Moving beyond the two-culture divide is not simply an interesting intellectual exercise; it is, as humanity wrestles with its own indecisions and uncertainties, an essential step to ensure our project of civilization.
New study analyzes gravitational waves to confirm the late Stephen Hawking's black hole area theorem.
- A new paper confirms Stephen Hawking's black hole area theorem.
- The researchers used gravitational wave data to prove the theorem.
- The data came from Caltech and MIT's Advanced Laser Interferometer Gravitational-Wave Observatory.
The late Stephen Hawking's black hole area theorem is correct, a new study shows. Scientists used gravitational waves to prove the famous British physicist's idea, which may lead to uncovering more underlying laws of the universe.
The theorem, elaborated by Hawking in 1971, uses Einstein's theory of general relativity as a springboard to conclude that it is not possible for the surface area of a black hole to become smaller over time. The theorem parallels the second law of thermodynamics that says the entropy (disorder) of a closed system can't decrease over time. Since the entropy of a black hole is proportional to its surface area, both must continue to increase.
As a black hole gobbles up more matter, its mass and surface area grow. But as it grows, it also spins faster, which decreases its surface area. Hawking's theorem maintains that the increase in surface area that comes from the added mass would always be larger than the decrease in surface area because of the added spin.
Will Farr, one of the co-authors of the study that was published in Physical Review Letters, said their finding demonstrates that "black hole areas are something fundamental and important." His colleague Maximiliano Isi agreed in an interview with Live Science: "Black holes have an entropy, and it's proportional to their area. It's not just a funny coincidence, it's a deep fact about the world that they reveal."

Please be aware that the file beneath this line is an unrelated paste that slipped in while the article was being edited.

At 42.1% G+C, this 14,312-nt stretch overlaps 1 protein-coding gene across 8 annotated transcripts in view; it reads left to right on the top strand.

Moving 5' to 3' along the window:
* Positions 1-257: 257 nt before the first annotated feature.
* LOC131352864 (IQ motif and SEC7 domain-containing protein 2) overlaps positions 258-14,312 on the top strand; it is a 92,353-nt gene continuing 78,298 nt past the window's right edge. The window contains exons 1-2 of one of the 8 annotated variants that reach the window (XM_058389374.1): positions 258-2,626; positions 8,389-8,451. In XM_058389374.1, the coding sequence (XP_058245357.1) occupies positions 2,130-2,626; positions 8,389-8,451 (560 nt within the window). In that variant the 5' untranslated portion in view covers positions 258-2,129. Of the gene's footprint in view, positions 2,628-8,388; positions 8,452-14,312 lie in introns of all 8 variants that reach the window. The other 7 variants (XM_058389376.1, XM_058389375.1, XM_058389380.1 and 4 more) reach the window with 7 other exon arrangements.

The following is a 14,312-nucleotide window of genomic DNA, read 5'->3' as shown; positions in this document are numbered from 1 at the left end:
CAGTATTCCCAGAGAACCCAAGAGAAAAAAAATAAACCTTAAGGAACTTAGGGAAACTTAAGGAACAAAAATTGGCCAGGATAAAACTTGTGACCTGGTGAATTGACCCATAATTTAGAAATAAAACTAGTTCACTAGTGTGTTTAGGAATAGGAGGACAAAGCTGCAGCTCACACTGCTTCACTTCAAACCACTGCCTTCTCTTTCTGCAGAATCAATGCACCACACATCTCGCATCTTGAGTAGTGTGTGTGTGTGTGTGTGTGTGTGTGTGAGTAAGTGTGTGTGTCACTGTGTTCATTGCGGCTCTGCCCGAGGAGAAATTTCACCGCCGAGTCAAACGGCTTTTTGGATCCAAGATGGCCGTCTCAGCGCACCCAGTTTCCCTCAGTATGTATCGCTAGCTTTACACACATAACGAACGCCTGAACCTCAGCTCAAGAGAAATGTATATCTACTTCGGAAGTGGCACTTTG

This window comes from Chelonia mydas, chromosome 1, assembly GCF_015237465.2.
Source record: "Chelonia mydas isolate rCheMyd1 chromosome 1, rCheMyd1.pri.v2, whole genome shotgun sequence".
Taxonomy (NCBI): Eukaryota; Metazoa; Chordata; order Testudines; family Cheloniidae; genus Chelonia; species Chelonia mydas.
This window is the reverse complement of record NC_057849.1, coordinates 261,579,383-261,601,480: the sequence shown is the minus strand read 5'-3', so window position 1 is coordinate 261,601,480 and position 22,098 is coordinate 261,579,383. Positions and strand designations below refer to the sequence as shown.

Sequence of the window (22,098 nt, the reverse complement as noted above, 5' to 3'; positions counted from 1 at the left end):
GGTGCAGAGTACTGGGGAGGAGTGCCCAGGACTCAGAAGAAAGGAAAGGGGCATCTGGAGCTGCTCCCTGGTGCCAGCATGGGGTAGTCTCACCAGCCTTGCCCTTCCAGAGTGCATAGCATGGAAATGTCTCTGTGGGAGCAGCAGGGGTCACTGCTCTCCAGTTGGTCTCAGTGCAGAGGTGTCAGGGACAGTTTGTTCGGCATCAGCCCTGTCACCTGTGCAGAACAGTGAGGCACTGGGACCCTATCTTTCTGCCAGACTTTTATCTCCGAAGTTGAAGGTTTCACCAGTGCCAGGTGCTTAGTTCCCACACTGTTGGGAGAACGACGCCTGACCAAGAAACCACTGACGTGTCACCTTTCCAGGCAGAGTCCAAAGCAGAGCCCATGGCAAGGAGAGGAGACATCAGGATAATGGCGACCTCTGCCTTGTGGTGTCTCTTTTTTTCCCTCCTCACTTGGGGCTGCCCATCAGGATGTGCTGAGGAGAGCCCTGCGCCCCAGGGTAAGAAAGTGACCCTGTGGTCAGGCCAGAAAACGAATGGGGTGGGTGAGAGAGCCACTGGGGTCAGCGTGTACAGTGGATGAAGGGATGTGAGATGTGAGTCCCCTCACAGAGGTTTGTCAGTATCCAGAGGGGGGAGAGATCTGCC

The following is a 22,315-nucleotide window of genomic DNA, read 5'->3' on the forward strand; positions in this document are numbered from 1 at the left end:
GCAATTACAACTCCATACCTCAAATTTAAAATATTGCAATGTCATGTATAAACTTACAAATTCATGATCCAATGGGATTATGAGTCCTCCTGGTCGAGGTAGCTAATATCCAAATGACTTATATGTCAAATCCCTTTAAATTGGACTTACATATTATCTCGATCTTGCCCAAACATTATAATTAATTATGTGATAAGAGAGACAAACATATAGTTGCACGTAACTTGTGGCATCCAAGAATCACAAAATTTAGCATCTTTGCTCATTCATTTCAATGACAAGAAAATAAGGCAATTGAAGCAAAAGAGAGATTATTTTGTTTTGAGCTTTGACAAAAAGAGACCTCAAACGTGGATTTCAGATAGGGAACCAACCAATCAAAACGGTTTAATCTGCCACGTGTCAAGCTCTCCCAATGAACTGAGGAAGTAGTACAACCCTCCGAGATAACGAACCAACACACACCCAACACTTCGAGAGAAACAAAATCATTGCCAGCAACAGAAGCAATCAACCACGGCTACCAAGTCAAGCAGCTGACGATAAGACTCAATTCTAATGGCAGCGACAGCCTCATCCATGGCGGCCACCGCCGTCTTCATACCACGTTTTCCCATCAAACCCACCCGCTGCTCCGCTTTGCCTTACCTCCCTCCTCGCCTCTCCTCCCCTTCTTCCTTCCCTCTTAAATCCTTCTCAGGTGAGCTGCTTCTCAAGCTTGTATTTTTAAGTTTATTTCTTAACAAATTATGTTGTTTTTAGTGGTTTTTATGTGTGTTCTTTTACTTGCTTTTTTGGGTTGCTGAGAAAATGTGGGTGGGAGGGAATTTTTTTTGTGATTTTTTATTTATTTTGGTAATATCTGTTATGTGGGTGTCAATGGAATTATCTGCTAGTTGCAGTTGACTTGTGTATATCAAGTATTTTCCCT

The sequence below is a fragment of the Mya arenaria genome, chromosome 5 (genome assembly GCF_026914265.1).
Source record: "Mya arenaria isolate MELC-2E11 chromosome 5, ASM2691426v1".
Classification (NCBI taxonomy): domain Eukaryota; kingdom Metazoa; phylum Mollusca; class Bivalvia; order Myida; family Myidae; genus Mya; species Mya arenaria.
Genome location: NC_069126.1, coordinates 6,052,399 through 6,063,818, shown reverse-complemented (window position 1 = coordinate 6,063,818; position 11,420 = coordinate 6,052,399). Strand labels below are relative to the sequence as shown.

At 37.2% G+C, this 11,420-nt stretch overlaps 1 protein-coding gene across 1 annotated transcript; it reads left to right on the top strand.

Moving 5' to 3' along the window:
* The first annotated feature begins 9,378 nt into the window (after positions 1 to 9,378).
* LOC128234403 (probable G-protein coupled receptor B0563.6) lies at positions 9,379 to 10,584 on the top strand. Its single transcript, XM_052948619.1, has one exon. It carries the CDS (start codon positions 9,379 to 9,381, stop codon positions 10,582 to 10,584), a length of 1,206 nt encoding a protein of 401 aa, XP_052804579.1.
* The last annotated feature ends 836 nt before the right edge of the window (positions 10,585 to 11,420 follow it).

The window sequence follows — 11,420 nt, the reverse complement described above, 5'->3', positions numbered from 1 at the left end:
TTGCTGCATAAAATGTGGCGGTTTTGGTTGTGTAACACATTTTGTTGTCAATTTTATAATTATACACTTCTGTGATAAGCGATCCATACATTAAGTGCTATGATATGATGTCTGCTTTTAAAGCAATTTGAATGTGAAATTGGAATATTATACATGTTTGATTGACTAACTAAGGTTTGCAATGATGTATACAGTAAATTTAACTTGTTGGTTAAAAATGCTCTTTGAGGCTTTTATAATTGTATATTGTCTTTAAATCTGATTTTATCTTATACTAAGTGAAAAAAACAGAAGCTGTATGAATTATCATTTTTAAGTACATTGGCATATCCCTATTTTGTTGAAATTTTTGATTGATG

What are gravitational waves?
Gravitational waves are "ripples" in spacetime, predicted by Albert Einstein in 1916, that are created by very violent processes happening in space. Einstein showed that very massive, accelerating space objects like neutron stars or black holes that orbit each other could cause disturbances in spacetime. Like the ripples produced by tossing a rock into a lake, they would bring about "waves" of spacetime that would spread in all directions.
As LIGO shared, "These cosmic ripples would travel at the speed of light, carrying with them information about their origins, as well as clues to the nature of gravity itself."
The gravitational waves discovered by LIGO's 3,000-kilometer-long laser beam, which can detect the smallest distortions in spacetime, were generated 1.3 billion years ago by two giant black holes that were quickly spiraling toward each other.
What Stephen Hawking would have discovered if he lived longer | NASA's Michelle Thaller | Big Think www.youtube.com
Confirming Hawking's black hole area theorem
The researchers separated the signal into two parts, depending on whether it was from before or after the black holes merged. This allowed them to figure out the mass and spin of the original black holes as well as the mass and spin of the merged black hole. With this information, they calculated the surface areas of the black holes before and after the merger.
"As they spin around each other faster and faster, the gravitational waves increase in amplitude more and more until they eventually plunge into each other — making this big burst of waves," Isi elaborated. "What you're left with is a new black hole that's in this excited state, which you can then study by analyzing how it's vibrating. It's like if you ping a bell, the specific pitches and durations it rings with will tell you the structure of that bell, and also what it's made out of."
The surface area of the resulting black holes was larger than the combined area of the original black holes. This conformed to Hawking's area law.